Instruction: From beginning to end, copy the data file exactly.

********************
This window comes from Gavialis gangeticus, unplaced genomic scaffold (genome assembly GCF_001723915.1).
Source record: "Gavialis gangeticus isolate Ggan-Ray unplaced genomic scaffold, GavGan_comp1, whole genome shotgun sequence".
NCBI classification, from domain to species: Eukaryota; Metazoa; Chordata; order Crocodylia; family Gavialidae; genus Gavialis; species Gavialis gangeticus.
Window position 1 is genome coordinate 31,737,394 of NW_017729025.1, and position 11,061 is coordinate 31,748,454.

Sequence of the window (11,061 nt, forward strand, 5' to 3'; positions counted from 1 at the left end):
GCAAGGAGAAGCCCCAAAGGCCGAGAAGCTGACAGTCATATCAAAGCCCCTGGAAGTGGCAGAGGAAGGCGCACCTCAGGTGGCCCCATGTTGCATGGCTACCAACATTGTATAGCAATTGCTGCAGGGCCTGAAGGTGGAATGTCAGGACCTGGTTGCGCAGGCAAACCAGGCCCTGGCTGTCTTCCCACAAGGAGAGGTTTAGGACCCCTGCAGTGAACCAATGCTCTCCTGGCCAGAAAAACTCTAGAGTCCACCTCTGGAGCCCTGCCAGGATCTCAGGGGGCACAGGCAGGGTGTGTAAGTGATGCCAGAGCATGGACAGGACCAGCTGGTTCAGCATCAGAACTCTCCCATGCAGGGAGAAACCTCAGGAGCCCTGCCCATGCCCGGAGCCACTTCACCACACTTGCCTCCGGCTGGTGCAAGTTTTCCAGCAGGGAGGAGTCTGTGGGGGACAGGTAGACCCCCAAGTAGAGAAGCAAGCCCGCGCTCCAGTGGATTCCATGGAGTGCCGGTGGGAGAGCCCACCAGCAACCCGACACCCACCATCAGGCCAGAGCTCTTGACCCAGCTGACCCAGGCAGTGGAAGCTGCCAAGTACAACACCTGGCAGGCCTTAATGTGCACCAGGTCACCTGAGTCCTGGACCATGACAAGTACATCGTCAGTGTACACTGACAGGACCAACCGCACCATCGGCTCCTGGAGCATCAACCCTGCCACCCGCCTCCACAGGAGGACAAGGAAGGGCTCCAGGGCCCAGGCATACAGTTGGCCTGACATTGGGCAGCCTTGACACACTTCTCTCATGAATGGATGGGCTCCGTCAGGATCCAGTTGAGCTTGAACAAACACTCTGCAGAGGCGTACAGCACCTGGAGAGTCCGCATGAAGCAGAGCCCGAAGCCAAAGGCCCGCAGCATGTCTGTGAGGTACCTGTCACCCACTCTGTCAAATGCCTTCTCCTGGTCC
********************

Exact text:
This window comes from Gavialis gangeticus, unplaced genomic scaffold (genome assembly GCF_001723915.1).
Source record: "Gavialis gangeticus isolate Ggan-Ray unplaced genomic scaffold, GavGan_comp1, whole genome shotgun sequence".
NCBI classification, from domain to species: Eukaryota; Metazoa; Chordata; order Crocodylia; family Gavialidae; genus Gavialis; species Gavialis gangeticus.
Window position 1 is genome coordinate 31,737,394 of NW_017729025.1, and position 11,061 is coordinate 31,748,454.

Sequence of the window (11,061 nt, forward strand, 5' to 3'; positions counted from 1 at the left end):
GCAAGGAGAAGCCCCAAAGGCCGAGAAGCTGACAGTCATATCAAAGCCCCTGGAAGTGGCAGAGGAAGGCGCACCTCAGGTGGCCCCATGTTGCATGGCTACCAACATTGTATAGCAATTGCTGCAGGGCCTGAAGGTGGAATGTCAGGACCTGGTTGCGCAGGCAAACCAGGCCCTGGCTGTCTTCCCACAAGGAGAGGTTTAGGACCCCTGCAGTGAACCAATGCTCTCCTGGCCAGAAAAACTCTAGAGTCCACCTCTGGAGCCCTGCCAGGATCTCAGGGGGCACAGGCAGGGTGTGTAAGTGATGCCAGAGCATGGACAGGACCAGCTGGTTCAGCATCAGAACTCTCCCATGCAGGGAGAAACCTCAGGAGCCCTGCCCATGCCCGGAGCCACTTCACCACACTTGCCTCCGGCTGGTGCAAGTTTTCCAGCAGGGAGGAGTCTGTGGGGGACAGGTAGACCCCCAAGTAGAGAAGCAAGCCCGCGCTCCAGTGGATTCCATGGAGTGCCGGTGGGAGAGCCCACCAGCAACCCGACACCCACCATCAGGCCAGAGCTCTTGACCCAGCTGACCCAGGCAGTGGAAGCTGCCAAGTACAACACCTGGCAGGCCTTAATGTGCACCAGGTCACCTGAGTCCTGGACCATGACAAGTACATCGTCAGTGTACACTGACAGGACCAACCGCACCATCGGCTCCTGGAGCATCAACCCTGCCACCCGCCTCCACAGGAGGACAAGGAAGGGCTCCAGGGCCCAGGCATACAGTTGGCCTGACATTGGGCAGCCTTGACACACTTCTCTCATGAATGGATGGGCTCCGTCAGGATCCAGTTGAGCTTGAACAAACACTCTGCAGAGGCGTACAGCACCTGGAGAGTCCGCATGAAGCAGAGCCCGAAGCCAAAGGCCCGCAGCATGTCTGTGAGGTACCTGTCACCCACTCTGTCAAATGCCTTCTCCTGGTCC